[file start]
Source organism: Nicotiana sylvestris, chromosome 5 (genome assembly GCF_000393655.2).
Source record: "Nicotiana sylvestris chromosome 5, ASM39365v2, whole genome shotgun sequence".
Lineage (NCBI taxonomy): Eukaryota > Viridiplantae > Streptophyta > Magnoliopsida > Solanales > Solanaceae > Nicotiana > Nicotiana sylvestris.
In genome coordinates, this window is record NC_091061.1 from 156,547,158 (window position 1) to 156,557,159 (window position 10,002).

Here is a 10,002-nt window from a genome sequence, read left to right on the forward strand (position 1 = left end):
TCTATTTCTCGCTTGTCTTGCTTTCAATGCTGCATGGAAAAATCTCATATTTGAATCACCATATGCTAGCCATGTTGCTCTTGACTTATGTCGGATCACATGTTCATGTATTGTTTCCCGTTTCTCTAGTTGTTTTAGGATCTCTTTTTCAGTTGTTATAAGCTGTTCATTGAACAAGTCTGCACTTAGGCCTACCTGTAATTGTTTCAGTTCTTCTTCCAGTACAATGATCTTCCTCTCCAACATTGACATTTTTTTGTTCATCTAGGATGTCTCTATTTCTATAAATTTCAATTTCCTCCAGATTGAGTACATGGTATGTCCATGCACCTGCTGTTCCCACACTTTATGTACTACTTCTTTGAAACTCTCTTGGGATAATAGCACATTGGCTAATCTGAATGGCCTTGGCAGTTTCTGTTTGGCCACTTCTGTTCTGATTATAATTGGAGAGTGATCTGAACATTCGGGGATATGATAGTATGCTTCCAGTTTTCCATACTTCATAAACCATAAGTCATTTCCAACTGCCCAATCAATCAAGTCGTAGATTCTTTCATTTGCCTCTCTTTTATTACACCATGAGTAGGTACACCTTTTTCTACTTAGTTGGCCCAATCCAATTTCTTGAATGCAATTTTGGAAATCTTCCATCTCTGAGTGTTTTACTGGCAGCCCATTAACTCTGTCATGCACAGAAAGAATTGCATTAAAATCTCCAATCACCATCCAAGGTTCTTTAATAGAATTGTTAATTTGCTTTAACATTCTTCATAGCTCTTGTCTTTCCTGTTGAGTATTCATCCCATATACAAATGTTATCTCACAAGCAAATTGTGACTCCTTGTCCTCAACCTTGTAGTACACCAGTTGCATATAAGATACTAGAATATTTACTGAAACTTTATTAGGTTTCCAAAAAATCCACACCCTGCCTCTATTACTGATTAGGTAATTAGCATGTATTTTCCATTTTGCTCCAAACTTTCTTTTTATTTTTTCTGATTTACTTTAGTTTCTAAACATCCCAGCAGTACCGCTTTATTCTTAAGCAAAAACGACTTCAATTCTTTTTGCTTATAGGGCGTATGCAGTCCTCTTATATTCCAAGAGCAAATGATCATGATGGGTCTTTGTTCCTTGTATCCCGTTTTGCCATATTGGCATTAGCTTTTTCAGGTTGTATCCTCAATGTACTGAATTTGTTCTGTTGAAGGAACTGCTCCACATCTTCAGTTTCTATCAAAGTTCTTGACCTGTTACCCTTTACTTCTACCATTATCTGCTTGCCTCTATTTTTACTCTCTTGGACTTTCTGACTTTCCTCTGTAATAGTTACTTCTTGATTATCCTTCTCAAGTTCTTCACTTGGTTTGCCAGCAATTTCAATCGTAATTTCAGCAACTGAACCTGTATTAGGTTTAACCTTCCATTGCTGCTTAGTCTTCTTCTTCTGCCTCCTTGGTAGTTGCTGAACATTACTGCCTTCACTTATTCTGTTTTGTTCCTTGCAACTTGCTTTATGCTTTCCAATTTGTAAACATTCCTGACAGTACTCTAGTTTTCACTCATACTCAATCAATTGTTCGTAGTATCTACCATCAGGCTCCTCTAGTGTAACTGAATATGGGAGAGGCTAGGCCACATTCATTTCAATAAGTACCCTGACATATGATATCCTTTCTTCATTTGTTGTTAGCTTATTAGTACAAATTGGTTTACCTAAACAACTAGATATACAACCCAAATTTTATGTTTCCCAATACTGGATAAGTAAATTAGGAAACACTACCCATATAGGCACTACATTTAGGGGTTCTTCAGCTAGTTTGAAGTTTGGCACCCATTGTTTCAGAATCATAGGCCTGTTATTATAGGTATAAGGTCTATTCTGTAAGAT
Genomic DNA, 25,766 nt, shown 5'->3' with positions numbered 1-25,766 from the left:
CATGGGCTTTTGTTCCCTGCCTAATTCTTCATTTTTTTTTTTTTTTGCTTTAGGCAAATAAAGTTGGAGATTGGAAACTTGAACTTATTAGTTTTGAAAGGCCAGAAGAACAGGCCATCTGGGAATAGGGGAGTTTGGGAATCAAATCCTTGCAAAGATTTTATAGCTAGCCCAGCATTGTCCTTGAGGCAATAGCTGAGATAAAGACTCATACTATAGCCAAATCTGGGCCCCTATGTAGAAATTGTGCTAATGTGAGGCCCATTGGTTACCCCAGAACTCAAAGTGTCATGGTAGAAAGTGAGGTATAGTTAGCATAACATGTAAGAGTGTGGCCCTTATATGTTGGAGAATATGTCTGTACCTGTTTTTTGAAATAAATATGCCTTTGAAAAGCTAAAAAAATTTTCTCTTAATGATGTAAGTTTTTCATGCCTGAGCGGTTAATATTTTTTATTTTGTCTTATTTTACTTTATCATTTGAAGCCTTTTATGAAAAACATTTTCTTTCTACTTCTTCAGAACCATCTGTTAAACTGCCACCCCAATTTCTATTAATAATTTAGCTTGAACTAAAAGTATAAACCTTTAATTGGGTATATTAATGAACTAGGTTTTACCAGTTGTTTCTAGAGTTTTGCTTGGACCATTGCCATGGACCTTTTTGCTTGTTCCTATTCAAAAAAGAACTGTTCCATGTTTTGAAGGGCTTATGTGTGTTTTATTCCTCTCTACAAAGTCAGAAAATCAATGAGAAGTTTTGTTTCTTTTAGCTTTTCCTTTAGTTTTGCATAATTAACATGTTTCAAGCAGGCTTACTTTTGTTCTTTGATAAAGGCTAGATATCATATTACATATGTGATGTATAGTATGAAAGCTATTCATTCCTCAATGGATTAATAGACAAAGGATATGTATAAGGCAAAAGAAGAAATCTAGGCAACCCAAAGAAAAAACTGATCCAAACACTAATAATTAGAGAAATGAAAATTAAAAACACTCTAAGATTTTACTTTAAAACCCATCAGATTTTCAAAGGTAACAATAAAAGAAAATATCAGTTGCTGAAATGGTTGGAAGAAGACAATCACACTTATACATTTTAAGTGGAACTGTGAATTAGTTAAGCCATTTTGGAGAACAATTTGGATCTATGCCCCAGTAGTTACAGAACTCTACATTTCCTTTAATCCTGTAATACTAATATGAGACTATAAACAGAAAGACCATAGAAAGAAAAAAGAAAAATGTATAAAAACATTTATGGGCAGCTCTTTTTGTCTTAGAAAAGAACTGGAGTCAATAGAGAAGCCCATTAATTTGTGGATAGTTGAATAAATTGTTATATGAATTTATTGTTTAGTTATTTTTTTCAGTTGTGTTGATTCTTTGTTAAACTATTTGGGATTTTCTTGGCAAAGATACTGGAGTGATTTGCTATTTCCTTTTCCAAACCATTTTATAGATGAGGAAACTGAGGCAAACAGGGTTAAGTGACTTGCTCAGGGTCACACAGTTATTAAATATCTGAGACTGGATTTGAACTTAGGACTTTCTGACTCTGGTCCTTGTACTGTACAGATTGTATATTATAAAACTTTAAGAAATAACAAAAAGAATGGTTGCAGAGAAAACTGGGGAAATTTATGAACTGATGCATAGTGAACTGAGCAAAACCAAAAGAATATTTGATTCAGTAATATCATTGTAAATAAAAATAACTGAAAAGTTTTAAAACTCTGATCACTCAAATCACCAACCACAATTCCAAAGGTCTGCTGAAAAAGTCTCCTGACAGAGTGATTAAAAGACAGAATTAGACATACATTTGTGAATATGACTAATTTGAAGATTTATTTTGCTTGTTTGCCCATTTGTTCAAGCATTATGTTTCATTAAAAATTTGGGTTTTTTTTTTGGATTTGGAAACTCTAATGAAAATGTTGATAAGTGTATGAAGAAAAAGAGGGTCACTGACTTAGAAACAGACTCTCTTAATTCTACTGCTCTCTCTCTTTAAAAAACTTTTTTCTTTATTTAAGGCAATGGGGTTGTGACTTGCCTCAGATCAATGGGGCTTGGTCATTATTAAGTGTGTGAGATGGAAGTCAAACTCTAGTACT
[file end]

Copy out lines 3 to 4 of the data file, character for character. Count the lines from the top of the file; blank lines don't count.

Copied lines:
Lineage (NCBI taxonomy): Eukaryota > Viridiplantae > Streptophyta > Magnoliopsida > Solanales > Solanaceae > Nicotiana > Nicotiana sylvestris.
In genome coordinates, this window is record NC_091061.1 from 156,547,158 (window position 1) to 156,557,159 (window position 10,002).